Lathrup launches citizen reporting tool

By: Kayla Dimick | Southfield Sun | Published October 30, 2019

File photo


LATHRUP VILLAGE — Do you have your eye on an issue in Lathrup Village?

Thanks to a new reporting tool, it may be fixed with a click.

At its Oct. 24 meeting, the Lathrup Village City Council approved a plan for the city to enter into a contract with SeeClickFix. Mayor Pro Tem Bruce Kantor and Councilwoman Donna Stallings were not at the meeting.

According to a previous report, the free app allows people to directly report quality-of-life issues and request city services.

With the app, residents can provide city staff with photos and specific descriptions of any issues they come across, from potholes to building maintenance issues.

Treasurer and Assistant City Administrator Pam Bratschi said other programs were looked into, but SeeClickFix best met the city’s needs.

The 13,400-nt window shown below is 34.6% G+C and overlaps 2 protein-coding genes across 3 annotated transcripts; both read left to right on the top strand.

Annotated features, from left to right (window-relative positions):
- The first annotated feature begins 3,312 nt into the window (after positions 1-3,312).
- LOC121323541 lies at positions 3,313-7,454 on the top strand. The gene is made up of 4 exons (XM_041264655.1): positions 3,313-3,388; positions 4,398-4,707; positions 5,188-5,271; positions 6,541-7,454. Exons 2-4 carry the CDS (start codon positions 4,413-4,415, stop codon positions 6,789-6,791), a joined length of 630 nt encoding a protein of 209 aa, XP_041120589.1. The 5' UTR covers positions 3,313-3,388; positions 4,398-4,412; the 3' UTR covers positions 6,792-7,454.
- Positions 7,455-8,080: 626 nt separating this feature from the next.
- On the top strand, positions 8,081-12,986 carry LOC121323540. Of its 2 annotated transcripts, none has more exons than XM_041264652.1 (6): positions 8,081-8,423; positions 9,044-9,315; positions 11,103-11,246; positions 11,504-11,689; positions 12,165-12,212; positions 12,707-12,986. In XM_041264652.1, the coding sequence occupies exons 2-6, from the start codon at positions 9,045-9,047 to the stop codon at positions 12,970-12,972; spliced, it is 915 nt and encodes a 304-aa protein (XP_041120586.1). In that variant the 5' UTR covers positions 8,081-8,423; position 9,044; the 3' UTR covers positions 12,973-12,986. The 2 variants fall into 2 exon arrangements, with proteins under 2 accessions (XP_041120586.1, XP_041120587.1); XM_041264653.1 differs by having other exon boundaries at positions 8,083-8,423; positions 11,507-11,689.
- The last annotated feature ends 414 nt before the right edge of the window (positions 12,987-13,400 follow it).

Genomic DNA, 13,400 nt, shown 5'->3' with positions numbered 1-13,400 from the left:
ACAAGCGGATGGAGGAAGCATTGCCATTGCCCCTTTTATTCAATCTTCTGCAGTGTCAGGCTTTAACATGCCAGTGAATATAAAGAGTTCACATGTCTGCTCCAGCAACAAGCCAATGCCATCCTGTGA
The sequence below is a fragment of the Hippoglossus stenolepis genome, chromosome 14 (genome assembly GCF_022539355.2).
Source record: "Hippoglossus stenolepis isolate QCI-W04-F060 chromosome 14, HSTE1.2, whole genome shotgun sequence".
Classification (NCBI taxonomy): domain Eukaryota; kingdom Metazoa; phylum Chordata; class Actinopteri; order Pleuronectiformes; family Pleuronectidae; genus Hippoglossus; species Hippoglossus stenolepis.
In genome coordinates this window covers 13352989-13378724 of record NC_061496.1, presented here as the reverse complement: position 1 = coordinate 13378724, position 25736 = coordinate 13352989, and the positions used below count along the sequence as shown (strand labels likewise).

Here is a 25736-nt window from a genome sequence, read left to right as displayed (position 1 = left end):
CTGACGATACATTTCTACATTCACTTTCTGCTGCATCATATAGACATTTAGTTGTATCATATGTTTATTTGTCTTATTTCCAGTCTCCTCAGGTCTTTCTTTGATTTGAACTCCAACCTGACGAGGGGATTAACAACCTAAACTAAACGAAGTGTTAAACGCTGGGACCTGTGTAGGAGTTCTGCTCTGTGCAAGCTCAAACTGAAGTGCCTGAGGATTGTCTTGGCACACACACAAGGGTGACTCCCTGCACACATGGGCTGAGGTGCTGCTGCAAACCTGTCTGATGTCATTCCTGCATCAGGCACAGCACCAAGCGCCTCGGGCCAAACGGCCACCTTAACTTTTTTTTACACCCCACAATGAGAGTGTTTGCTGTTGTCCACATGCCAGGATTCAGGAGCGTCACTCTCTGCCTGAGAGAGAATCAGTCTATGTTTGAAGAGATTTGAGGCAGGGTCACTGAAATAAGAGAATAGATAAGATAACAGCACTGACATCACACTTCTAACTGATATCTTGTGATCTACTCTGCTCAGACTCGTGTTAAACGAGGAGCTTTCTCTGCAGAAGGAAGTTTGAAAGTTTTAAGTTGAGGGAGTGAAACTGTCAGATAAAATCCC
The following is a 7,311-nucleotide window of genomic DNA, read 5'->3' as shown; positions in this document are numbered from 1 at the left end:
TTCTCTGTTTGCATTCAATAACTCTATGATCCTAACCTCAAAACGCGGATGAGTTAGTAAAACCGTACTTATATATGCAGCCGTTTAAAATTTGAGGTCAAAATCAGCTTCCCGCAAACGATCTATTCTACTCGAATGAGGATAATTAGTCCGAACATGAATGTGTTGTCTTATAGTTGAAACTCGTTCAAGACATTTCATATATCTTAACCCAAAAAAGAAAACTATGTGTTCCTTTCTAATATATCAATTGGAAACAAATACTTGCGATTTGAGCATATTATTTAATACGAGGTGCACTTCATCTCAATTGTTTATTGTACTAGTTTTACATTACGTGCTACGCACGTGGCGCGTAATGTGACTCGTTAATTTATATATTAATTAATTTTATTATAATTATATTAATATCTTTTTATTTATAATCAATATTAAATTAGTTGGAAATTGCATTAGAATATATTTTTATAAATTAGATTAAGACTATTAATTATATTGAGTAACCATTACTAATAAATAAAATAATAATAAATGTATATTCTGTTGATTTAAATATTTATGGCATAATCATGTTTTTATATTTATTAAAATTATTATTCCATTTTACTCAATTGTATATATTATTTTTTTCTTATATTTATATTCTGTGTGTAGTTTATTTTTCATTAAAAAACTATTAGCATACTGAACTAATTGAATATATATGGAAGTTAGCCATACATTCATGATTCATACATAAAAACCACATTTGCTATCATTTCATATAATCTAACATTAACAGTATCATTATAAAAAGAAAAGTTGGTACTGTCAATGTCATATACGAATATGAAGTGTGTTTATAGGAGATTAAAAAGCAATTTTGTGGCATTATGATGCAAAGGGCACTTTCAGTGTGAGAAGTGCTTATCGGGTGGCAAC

“We have been talking about doing SeeClickFix, and we’ve looked into other software programs for residents to be able to (report issues) from their homes and their phones,” Bratschi said.

Prior to being launched in Lathrup Village, the app was already in use by several other communities. Southfield approved a contract for the app in August.

The annual cost of SeeClickFix is $4,800, which will come out of the city’s general fund, City Administrator Sheryl Mitchell said.

Southfield City Administrator John Michrina said in a previous report that the app is compatible with both Apple and Android devices, and works just like it sounds.

After a resident installs the app and wants to report a problem, they can take a photo of the issue and submit it through the app. The concern is then forwarded to city officials, and once the problem is addressed, the city can communicate with the resident through the app. The resident can also receive updates on when the matter is addressed.

The app also inserts the location of the problem automatically based on the phone’s GPS, or the resident can enter the location manually.

Mitchell said the app will allow for a more streamlined response to issues within the city.

“We were looking for an easy way for residents to be able to submit their requests for services, especially one that utilizes new technology,” Mitchell said. “If they see a pothole, they can take a picture of it and send it to us. On the administration side, everything will be streamlined to track and to make sure work orders are in place.”

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